In off the bar: the sound of glory

Remarkably, some people decided not to spend Monday night watching Hull City v West HaIf. Granted, there were times in the first half that shook my sense of purpose to its core. What choices had a I made that led me to this point, watching Stephen Quinn competing with Mark Noble on a Monday evening, and trying to care who won?

And then Enner Valencia thumped one in off the bar, and I was immediately at peace once again. Any appraisal of this goal would conclude that it was a decent hit; a shot that crashes in off the wood work is automatically elevated above a good proportion of other goals. But, if it’s accompanied by a good THWACK sound, it becomes hall of fame material

The sound of ball twatting against post or bar on its way into the net is one of the best sounds in football. It represents something unstoppable, and Valencia’s goal was just that, a fizzer that exploded off his boot with minimal warning.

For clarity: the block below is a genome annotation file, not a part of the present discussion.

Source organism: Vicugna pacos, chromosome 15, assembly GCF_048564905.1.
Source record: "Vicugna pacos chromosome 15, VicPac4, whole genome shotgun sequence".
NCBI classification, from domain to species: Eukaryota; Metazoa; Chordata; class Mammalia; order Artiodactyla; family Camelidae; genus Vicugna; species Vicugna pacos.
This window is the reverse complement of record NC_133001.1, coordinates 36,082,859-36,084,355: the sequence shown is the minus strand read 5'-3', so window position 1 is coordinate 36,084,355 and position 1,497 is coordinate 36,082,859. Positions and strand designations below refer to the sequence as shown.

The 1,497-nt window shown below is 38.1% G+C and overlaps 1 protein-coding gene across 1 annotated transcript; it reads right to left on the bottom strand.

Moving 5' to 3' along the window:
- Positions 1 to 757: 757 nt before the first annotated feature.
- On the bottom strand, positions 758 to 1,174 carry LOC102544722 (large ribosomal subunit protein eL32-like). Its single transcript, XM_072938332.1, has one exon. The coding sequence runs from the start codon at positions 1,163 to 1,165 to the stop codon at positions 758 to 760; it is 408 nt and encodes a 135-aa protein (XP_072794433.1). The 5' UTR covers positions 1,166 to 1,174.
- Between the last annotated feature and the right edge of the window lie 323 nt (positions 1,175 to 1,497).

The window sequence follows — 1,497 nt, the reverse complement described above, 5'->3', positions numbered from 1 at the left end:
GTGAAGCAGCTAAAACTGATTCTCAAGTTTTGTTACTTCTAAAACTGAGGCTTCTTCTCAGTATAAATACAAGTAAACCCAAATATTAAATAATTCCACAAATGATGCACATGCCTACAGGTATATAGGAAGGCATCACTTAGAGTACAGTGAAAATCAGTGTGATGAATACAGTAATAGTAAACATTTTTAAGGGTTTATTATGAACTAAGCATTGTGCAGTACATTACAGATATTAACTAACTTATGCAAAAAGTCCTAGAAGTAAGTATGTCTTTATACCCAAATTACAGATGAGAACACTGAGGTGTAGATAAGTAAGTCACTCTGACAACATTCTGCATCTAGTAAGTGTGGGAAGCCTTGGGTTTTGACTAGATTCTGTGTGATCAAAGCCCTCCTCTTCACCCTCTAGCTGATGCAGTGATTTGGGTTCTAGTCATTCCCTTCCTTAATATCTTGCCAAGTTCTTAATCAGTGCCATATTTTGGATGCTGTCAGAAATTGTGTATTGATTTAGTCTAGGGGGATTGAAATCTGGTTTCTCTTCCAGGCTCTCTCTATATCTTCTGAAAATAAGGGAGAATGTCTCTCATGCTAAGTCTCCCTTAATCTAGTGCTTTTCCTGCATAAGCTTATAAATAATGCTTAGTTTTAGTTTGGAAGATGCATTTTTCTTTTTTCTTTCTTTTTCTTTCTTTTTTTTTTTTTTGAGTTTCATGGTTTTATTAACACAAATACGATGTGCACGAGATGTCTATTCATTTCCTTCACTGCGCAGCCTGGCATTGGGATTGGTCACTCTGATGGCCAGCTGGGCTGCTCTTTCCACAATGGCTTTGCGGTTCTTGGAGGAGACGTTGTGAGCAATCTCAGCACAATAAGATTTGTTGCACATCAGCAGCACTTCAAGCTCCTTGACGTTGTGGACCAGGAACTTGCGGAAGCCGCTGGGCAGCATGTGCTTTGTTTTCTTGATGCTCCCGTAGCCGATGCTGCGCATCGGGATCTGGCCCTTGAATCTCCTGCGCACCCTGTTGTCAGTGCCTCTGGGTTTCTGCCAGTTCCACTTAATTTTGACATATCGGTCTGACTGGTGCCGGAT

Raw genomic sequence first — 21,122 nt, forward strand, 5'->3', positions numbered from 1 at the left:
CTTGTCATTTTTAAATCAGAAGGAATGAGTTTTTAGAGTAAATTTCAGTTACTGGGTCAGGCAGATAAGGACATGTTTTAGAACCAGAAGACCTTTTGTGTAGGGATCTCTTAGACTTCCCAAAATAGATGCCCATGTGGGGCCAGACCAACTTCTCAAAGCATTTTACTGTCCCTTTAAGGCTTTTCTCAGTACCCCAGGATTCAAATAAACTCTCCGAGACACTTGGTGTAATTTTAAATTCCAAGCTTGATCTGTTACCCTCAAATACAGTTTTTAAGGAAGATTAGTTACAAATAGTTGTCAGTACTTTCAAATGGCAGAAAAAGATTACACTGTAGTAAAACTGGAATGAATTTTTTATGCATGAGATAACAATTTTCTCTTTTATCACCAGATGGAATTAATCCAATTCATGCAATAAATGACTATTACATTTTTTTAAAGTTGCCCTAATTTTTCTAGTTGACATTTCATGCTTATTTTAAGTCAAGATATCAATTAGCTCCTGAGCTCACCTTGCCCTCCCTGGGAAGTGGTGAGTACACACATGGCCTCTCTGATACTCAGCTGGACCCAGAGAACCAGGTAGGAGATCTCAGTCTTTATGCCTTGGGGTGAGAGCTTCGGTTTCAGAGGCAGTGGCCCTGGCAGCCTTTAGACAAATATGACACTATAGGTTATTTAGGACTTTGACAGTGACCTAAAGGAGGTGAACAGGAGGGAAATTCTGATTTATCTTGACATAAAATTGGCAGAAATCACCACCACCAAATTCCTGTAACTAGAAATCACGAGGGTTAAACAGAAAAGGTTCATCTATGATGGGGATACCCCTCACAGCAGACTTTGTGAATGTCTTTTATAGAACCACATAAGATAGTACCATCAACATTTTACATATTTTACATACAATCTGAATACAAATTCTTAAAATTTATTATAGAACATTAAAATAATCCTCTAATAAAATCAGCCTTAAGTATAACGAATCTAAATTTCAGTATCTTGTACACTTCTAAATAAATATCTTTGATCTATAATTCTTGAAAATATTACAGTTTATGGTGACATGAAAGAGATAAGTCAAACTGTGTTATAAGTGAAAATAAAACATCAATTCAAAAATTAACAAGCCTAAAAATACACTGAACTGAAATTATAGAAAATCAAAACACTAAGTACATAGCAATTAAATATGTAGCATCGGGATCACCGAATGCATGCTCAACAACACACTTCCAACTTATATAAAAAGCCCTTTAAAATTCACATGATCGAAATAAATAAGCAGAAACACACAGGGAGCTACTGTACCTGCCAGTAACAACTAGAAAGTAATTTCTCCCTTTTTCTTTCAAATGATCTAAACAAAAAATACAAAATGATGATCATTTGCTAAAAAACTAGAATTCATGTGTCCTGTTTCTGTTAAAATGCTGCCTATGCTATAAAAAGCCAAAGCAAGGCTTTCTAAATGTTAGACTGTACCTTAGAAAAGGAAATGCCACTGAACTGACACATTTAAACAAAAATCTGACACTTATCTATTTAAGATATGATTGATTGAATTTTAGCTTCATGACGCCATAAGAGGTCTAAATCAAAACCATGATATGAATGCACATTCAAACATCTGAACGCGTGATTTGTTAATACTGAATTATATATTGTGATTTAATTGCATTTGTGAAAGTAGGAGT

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The joy of being a big fish in a small pond

Lee TrundleWhen god was dolling out physical attributes like speed, agility, balance or just a basic coordination of limbs, some of us missed out. For us lesser gifted souls, having a kickabout with some infants is this the closest we’ll get to being really good at football. Goading five year olds into tackles they cannot possibly win, adding a bit of commentary, “oh he’s still going, they can’t stop him, this is sensational!”, and finally, taunting the keeper by performing the worst and most deliberate step over ever. Of course, this is the only time someone like me would dare attempt a moment of flair;  if I tried it on a fives pitch with my mates I’d suffer such a swift and brutal humiliation that I wouldn’t feel confident playing a simple pass for weeks. Playing football with massively inferior opponents is therefore great. Being a big fish in a small pond might seem unambitious. But, on the other hand, why expose your talents to their limitations if you don’t have to? Better to ply your trade at level were you can thrive. Clearly some professionals agreed.

Lee Trundle